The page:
Gamma Ray – Land Of The Free

May 10, 2012 in Artist Rewind, Reviews by Kylie

Gamma Ray
Land Of The Free

“Rejoice! Ralf Scheepers left! And of his own free will so we look good!”

I think that’s what was going through Kai Hansen’s head when Gamma Ray was set to record Land Of The Free, after three sub-par releases (and previously coming off three genre-defining classics with Helloween). Of course, it’s not all roses at this point. For all the awesomeness that Kai Hansen brings as a songwriter, he has a tendency to run out of ideas. There’s a bit too much average/below-average filler on Land Of The Free than later Gamma Ray albums, but that’s mostly since Henjo Richter and Daniel Zimmerman won’t be in the band until 1997.

The album opens with the amazing “Rebellion In Dreamland,” quite possibly the best song in the Gamma Ray catalog. This is the standard for power metal epics; the mid-tempo chugging suddenly erupting into a full-on fury. Great guitar solos, great riffs, and Kai’s awesome vocal delivery. “Man On A Mission,” “All Of The Damned,” “Gods Of Deliverance,” and “Salvation’s Calling” are the all-out speed metal staples, with “All Of The Damned” and “Salvation’s Calling” being the best of the songs without “Rebellion” in the title. The other clear winner is the Michael Kiske (!!!) fronted quasi-goofy track “Time To Break Free.” It’s almost a slightly more serious version of “Rise And Fall” from Keeper II, and just a great, catchy pop-metal tune that made Helloween so fun!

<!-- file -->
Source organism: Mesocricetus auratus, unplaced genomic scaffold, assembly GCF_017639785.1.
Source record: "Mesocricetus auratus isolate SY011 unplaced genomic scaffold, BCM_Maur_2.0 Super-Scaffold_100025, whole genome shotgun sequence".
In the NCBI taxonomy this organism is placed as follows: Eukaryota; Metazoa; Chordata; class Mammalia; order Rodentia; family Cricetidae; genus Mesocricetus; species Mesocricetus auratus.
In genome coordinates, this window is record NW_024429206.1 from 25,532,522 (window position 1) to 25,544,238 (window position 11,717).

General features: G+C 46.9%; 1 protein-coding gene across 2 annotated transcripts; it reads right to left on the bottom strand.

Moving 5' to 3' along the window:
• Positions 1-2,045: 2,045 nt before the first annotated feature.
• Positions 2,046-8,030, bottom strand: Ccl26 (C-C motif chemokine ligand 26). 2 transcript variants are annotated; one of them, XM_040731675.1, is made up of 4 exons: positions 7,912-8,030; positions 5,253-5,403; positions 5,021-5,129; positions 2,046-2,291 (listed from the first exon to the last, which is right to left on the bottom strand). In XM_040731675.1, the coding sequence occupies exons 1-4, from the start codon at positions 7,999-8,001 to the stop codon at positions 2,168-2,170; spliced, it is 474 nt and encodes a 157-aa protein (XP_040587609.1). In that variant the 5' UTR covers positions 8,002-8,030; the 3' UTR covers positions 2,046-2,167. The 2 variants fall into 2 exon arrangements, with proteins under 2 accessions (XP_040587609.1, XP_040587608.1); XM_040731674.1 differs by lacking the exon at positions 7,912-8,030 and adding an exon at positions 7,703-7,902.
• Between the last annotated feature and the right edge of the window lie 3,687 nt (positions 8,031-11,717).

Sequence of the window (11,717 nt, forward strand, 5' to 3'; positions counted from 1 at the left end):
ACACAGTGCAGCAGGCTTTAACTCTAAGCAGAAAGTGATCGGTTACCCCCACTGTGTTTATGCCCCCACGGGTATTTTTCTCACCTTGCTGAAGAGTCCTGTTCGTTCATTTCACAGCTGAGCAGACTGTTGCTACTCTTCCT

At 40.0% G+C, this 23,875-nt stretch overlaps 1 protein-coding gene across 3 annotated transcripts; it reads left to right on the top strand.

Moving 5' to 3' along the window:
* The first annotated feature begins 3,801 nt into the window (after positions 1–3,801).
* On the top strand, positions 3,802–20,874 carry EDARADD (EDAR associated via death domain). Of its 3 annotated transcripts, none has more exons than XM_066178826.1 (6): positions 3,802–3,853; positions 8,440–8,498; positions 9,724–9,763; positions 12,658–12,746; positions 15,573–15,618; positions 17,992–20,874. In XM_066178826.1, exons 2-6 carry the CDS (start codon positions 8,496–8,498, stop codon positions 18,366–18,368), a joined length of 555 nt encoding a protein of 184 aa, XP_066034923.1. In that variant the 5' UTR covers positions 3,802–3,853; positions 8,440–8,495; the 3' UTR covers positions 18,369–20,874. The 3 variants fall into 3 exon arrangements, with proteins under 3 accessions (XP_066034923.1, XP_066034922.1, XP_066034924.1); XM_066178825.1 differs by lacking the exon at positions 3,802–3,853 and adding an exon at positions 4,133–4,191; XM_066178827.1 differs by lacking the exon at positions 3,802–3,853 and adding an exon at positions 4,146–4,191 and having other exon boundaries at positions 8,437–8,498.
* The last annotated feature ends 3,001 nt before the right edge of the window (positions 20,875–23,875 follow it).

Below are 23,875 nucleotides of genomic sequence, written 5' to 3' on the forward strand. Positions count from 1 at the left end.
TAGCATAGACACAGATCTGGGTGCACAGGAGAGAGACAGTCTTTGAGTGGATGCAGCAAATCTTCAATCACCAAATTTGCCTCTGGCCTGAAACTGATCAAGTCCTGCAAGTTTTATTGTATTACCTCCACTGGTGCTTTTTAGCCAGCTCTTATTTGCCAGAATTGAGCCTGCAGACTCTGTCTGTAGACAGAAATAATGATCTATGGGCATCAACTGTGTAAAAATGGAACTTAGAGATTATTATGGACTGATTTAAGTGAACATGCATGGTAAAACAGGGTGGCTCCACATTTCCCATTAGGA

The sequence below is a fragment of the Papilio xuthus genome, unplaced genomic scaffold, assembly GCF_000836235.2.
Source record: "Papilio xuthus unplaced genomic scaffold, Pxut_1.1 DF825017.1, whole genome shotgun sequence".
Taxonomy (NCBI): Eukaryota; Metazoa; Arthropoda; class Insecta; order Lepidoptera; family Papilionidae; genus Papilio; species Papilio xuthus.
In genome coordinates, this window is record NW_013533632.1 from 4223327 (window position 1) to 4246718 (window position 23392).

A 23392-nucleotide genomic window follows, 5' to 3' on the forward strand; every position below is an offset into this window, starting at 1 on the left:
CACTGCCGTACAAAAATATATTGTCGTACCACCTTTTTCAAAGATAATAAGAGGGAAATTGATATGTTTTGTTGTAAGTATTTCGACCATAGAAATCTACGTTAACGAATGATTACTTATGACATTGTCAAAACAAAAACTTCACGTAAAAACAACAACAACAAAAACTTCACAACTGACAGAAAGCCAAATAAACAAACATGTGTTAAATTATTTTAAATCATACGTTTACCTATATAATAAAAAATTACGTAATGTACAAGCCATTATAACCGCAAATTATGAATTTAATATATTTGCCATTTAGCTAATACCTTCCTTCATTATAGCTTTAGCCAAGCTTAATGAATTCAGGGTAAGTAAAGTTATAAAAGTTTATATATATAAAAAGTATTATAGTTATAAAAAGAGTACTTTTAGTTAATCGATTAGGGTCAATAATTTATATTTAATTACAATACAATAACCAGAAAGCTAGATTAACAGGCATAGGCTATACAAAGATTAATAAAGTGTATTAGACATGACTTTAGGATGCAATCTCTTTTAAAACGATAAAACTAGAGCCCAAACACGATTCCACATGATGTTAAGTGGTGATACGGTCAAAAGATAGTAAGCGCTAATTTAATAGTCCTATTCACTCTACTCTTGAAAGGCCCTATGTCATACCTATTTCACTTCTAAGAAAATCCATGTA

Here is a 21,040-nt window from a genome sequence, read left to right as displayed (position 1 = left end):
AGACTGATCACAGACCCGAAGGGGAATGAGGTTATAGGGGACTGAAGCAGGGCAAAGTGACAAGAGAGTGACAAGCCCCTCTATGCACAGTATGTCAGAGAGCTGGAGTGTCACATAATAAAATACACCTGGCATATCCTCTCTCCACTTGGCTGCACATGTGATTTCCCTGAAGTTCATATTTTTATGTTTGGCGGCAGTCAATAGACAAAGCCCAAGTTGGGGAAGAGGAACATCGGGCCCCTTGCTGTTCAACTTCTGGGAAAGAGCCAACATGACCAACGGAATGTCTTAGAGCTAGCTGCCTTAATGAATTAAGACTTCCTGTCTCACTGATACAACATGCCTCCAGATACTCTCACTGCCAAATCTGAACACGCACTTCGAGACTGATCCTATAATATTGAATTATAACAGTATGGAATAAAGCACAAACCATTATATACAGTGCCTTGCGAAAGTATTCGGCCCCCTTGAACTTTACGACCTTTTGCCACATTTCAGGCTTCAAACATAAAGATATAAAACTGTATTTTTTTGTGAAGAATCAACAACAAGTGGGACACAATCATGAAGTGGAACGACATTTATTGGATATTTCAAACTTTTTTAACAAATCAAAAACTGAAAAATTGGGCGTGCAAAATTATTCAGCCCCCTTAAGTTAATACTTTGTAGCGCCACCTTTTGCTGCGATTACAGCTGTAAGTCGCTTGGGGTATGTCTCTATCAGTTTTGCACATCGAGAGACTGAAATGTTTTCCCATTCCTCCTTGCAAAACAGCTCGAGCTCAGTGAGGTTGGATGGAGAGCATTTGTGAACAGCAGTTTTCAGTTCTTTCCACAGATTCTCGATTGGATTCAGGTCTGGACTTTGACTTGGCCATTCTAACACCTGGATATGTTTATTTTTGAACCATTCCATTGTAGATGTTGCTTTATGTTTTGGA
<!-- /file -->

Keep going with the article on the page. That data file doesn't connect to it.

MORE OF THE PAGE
Farewell” is the obligatory power ballad; not bad, but certainly not great. “Land Of The Free” rounds out the rest of the “great” songs on Land Of The Free, while “Abyss Of The Void” and “Afterlife” are easily the weakest songs on the album. Now, if you have a reissue with the bonus tracks, you’re in luck! The Holocaust cover, “H.M. Mania” is a great tune, and we are treated to a classic from the yet-to-be-released Ralf Scheepers Gamma Ray Songs That Didn’t Suck album, “As Time Goes By” (originally from Sigh No More, but with Kai on vocals). “The Silence ’95” is a bit better than the original from Heading For Tomorrow, because removing Ralf from Gamma Ray is great in the way that removing a boulder from your shoe makes your feet feel better.

Overall, this is certainly worth checking out, but this is (given Gamma Ray’s penchant for subtly worshiping Judas Priest) their Defenders Of The Faith. It opens with a bang, hangs in for the majority of the album, and then BAM, out with a whimper. However, it does show signs of promise for what was to come next…

 Kylie’s rating: 4.25 out of 5